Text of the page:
The mighty Boeing 707, first commercial jet-airliner of the United States and rival to Britain's Comet IV, sped high over the Atlantic September 8 on a proving flight, then for the first time descended on London Airport for noise tests.
Medium and CU of Arab League's plate at the entrance
All the Arab League building, without flags, Flags are only set by the assembly of the Council.
Mohamed El Zohdi, Saudi Arabia's delegate
Iraki ambassador, Fa'ek El Samaraki, opens his file.
The meeting, from another angle.
Iraki ambassador speechmaking
Abdel Khalek Hassouna, Arab League's Secretary General, thanks the newsmen.
Saudi Arabia flag.
COMMAG B/G FULL WHERE POSSIBLE
COMMAG BEGINS:"This is the American challenge......"
COMMAG ENDS:".....still has a good chance of being the first passenger jet airliner on the American service."
CUE: AT ONCE
CUE: SUPPRESSORS + 2
Initials C/BM JRG/CW
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Background: The mighty Boeing 707, first commercial jet-airliner of the United States and rival to Britain's Comet IV, sped high over the Atlantic September 8 on a proving flight, then for the first time descended on London Airport for noise tests.
Soon after the official courtesy handshakes on the tarmac, the phone wires buzzed to the airport: eleven citizen complained from their nearby homes about the noise from the Boeing's four jet engines which are specially fitted with silencers.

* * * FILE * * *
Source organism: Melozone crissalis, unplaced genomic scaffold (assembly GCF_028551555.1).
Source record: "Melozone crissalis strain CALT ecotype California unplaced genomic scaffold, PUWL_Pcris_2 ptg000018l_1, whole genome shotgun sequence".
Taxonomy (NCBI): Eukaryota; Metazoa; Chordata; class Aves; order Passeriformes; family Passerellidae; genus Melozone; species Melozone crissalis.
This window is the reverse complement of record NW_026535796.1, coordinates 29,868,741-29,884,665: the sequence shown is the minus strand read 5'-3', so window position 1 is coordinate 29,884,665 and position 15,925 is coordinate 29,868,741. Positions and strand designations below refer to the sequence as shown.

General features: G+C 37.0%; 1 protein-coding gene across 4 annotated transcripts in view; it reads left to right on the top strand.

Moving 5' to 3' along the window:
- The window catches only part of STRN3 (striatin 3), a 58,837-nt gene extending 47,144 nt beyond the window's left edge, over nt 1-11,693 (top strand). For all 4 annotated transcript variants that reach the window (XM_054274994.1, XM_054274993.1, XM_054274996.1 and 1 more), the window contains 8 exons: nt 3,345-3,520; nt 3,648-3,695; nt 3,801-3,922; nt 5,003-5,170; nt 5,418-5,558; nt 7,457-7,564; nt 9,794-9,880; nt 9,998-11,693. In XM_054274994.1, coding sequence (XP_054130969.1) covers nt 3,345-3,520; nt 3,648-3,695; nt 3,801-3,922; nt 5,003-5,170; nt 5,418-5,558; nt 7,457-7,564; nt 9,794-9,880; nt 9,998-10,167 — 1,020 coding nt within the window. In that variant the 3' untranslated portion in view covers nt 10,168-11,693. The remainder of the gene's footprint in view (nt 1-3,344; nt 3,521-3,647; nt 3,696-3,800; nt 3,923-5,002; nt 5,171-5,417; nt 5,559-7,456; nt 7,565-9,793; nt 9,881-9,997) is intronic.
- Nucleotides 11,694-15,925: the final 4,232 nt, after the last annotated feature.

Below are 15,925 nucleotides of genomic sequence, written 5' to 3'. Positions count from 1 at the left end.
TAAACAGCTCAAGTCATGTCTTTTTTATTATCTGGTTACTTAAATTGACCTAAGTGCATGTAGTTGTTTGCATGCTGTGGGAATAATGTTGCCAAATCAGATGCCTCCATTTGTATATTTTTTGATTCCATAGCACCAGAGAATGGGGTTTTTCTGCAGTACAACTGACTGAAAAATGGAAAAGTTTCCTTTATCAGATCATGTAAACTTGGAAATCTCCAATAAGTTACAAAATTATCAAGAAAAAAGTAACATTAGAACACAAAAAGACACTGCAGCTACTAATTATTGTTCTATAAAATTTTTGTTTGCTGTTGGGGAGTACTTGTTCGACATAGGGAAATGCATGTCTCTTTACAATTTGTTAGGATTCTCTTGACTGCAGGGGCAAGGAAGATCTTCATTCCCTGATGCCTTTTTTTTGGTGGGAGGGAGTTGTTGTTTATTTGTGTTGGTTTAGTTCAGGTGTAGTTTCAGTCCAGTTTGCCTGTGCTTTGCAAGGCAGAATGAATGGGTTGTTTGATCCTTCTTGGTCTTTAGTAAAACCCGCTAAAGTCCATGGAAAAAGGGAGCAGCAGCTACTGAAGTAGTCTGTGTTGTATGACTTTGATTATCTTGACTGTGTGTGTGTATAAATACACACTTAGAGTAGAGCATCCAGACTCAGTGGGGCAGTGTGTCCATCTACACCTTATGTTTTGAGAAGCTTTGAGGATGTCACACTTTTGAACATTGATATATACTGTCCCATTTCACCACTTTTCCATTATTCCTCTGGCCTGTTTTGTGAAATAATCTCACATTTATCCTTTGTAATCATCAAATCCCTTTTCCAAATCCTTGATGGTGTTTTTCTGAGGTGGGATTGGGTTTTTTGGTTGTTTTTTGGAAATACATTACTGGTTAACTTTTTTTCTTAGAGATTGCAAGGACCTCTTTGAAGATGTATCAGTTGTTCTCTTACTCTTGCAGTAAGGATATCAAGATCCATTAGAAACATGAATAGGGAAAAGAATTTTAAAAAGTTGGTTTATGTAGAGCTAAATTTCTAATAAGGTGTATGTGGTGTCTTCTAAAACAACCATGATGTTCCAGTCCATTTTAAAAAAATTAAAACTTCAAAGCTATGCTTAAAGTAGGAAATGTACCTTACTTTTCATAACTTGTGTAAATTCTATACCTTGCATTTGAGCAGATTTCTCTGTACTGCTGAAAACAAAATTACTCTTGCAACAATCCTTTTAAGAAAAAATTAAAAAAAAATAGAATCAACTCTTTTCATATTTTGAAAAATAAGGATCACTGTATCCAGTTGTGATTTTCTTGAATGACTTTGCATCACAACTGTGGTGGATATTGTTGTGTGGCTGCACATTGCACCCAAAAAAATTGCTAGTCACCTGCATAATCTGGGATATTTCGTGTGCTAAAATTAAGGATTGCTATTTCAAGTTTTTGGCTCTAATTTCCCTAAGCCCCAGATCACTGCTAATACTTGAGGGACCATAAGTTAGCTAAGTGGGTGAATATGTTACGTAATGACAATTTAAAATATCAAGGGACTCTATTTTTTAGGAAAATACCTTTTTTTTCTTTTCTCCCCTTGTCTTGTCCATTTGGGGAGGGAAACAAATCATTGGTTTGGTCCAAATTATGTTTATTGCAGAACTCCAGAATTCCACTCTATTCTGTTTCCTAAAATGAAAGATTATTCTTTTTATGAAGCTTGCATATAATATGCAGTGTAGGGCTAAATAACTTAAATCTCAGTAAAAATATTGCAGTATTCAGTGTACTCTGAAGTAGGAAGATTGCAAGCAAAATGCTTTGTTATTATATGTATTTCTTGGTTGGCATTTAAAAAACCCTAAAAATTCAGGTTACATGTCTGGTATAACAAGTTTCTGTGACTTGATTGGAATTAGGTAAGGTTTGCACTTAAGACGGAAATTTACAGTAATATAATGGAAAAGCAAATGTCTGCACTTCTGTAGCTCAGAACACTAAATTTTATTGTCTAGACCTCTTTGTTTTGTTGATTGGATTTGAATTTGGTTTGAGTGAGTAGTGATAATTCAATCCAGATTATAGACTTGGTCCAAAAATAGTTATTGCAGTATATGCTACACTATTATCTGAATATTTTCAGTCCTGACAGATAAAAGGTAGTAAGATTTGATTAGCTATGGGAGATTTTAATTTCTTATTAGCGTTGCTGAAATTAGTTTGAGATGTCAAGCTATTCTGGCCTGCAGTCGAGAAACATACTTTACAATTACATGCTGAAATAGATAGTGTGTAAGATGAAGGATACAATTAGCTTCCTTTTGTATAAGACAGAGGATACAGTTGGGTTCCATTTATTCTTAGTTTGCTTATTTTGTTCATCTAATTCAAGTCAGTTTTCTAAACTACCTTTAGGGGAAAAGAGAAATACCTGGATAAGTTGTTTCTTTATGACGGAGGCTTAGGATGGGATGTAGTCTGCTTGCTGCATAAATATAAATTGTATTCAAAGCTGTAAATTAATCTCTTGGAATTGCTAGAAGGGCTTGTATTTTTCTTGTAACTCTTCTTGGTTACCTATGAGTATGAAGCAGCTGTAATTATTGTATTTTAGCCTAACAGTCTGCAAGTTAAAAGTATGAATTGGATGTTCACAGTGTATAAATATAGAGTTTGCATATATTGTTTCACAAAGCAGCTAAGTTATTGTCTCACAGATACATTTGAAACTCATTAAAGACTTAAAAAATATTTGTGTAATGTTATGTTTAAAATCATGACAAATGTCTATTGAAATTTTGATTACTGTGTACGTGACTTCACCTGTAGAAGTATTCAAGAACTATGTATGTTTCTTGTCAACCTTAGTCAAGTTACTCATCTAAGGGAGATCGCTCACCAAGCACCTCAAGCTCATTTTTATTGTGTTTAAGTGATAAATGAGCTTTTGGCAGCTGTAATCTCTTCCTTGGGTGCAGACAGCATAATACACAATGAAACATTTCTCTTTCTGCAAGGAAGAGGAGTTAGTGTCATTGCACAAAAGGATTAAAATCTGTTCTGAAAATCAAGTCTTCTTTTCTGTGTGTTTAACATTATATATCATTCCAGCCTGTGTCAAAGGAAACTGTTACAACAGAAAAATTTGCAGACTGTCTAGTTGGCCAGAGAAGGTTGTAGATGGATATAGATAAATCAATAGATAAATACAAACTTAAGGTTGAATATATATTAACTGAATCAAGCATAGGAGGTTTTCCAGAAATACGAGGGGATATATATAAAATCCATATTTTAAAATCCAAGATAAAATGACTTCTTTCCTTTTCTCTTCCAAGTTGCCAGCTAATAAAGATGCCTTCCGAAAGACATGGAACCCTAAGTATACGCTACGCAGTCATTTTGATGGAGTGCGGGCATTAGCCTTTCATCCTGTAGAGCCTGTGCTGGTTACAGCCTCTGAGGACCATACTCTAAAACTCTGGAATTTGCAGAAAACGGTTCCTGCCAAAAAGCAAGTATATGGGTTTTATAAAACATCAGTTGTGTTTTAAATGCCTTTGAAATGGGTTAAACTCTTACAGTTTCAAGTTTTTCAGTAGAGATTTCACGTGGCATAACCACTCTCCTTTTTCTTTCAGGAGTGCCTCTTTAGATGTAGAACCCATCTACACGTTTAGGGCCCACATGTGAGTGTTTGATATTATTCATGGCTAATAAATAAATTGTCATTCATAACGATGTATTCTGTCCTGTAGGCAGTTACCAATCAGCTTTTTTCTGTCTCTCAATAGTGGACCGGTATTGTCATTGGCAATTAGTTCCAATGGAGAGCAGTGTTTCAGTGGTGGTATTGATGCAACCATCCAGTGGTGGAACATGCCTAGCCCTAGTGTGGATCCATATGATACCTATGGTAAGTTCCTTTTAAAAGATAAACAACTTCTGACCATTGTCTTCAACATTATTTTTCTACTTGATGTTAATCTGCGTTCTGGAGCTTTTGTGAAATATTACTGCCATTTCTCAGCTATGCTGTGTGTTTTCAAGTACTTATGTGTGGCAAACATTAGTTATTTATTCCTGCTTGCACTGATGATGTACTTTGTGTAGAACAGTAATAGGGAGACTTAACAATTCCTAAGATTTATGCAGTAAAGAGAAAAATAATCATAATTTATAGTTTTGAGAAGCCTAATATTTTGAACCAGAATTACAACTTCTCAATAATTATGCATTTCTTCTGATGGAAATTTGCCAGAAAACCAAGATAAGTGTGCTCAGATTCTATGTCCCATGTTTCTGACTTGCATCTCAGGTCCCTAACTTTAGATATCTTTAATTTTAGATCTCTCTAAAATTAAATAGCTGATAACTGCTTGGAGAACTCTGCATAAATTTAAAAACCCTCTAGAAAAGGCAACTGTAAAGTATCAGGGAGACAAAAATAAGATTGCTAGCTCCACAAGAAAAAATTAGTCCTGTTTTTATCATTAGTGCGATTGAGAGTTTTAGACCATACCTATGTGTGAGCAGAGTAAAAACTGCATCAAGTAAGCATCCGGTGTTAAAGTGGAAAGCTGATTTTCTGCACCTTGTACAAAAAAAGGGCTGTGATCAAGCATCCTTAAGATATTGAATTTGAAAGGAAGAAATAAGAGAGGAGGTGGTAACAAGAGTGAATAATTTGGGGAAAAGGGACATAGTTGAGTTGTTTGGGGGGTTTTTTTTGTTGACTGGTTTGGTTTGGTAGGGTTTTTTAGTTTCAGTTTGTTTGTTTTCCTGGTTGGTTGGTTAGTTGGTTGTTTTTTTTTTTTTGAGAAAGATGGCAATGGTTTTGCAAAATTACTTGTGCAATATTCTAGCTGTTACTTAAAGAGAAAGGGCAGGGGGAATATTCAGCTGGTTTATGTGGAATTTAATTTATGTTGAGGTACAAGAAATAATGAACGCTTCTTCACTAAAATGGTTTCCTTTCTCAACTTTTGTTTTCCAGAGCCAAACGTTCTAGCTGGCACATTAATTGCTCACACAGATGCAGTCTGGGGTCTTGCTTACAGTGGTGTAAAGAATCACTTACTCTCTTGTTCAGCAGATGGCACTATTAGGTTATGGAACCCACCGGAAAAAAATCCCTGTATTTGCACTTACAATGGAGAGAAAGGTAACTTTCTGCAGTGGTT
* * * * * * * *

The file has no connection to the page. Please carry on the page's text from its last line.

The Ministry of Transport and Civil Aviation logged the complaints, replied the Boeing was undergoing tests to measure its noise.
Near the Boeing was a Comet IV. Another Comet, last month in New York for noise tests, sped yesterday to Cairo from Hatfield, Hertfordshire, on its last-but-one proving flight.
Both Boeing and Comet are due to open transatlantic services November.
In service, the Boeing will carry up to 165 passengers. It is claimed it will carry as many passengers across the Atlantic in a year as the Queen Mary.
The question now in the air is which aircraft, the Boeing or the Comet, will win the prestige race of being first to operate the non-stop transatlantic service?
Most aviation observers are eyeing the Comet.